Cole Green station is the best preserved station layout on the line, with platforms and railings surviving, along with some foundations of outbuildings
There was a goods yard and siding at the station, which served the nearby villages of Cole Green and Letty Green.
A small car park and visitors board now occupy the site of the main station building.
The railway continues its journey west for another 1km before turning north-west towards Hatfield Hyde Halt and Attimore Hall Halt, although both of these were very short-lived.
The building and expansion of Welwyn Garden City obscures the trackbed from hereon. Housing and roads have been built where the railway was and the discernable track disappears around the junction of Cole Green Lane and Black Fan Road.
As a result of declining use, the line closed to passengers on 18th June 1951. A goods service operated until 1962.
This view of Cowbridge Station looks west and shows the signal box next to the station and the Port Hill railway bridge in the distance.
Note the station name shown on the signal box is Hertford, not Cowbridge.
The station at closed to passengers after Sunday 1st June 1924 when the new Hertford North station opened in North Road. However, the line continued to be used for goods traffic.
The building was demolished around 1980 to make way for an industrial estate.
A link fom Cowbridge Station to the Great Eastern Railway was opened in the 1880s, joining the Hertford East branch line just north of Tamworth Road. The line was only ever used by goods traffic.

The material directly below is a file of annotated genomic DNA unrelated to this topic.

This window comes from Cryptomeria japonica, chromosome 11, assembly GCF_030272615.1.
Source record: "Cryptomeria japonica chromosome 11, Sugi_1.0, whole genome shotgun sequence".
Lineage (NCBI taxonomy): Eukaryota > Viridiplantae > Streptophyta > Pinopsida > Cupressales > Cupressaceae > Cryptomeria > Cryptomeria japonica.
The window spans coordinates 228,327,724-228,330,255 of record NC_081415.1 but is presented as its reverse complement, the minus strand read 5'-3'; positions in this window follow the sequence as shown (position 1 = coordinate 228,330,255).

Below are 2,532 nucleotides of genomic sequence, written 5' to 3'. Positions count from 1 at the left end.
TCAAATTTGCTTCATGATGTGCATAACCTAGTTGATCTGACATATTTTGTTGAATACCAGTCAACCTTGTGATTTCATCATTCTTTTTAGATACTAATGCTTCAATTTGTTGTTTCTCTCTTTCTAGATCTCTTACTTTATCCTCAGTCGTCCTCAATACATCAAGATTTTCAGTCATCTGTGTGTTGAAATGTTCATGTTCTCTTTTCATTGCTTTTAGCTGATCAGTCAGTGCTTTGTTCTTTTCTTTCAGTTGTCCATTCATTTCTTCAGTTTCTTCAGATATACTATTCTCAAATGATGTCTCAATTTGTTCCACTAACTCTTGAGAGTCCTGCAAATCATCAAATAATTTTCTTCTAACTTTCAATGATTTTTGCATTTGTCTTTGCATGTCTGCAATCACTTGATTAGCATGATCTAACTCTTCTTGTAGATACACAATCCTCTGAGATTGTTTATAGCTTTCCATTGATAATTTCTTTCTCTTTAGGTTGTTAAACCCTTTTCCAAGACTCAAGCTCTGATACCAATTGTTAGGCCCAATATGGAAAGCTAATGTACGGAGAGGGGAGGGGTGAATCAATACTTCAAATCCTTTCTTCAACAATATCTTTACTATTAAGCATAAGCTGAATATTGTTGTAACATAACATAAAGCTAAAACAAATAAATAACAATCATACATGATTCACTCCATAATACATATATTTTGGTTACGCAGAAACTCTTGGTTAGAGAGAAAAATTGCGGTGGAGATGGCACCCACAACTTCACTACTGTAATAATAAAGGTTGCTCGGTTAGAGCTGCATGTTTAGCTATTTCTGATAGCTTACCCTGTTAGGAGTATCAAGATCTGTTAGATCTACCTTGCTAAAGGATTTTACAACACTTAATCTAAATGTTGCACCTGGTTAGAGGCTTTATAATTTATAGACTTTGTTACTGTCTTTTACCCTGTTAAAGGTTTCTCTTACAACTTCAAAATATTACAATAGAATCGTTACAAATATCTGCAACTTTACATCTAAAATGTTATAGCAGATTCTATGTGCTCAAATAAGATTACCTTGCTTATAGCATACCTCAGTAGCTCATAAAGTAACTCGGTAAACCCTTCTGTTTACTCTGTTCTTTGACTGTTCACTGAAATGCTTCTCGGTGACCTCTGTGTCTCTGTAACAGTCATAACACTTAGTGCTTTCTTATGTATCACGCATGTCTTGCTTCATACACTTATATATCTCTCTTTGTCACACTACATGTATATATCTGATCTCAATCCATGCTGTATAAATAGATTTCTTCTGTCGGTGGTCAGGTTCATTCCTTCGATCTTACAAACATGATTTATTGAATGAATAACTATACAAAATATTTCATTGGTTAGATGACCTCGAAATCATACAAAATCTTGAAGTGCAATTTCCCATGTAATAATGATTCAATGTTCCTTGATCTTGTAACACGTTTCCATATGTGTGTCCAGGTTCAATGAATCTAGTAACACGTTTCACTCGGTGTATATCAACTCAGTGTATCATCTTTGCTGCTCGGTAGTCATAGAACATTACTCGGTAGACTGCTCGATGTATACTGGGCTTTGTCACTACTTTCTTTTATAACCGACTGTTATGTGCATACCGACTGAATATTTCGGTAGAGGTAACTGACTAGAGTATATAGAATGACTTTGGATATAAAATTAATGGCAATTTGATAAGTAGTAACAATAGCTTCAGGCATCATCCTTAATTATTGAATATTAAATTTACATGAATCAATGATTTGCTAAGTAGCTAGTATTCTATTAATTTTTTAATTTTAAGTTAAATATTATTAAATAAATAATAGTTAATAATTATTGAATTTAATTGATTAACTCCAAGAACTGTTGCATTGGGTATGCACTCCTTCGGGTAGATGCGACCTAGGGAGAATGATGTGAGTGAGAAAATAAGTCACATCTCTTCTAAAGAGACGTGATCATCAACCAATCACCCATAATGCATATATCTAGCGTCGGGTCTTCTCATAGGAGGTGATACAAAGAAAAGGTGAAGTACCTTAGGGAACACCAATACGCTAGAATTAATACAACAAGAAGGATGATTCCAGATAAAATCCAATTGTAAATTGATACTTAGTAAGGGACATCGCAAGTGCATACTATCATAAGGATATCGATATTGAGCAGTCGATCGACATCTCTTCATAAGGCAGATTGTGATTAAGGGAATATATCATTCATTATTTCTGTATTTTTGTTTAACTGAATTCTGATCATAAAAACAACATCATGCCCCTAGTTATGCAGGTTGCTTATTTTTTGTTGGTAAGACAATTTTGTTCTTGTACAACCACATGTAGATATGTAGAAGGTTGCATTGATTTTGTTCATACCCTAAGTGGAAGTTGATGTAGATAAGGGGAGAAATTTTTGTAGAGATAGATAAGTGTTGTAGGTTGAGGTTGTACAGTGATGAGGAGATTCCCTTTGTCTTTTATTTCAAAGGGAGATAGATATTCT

The photo above (taken by Peter Ruffles) shows the line as it travelled east away from Cowbridge station. The Hartham Lane homes in the foreground have long gone but the northern terrace of Frampton Street can be seen beyond.
The trackbed is now Hartham Lane car park. The railings on the right can be seen in the distance of Peter Ruffles' photo above.
There were also sidings serving Dicker Mill, Jewson's builders' yard in Priory Street and the gas works in Mead Lane.
The tracks that crossed Mead Lane leading to the gas works were removed in 2019.
All traffic on the extension ceased in 1966.
1858: The Hertford & Welwyn Junction Railway opens.
c1880: Extension from Cowbridge station to Great Eastern Railway built
1924: Cowbridge station closes. Trains from Welwyn terminate at new Hertford North station.
1951: Line closes to passengers.
1962: Line closes to freight.
1966: Goods traffic on the extension ceases.
1980: Cowbridge station building demolished.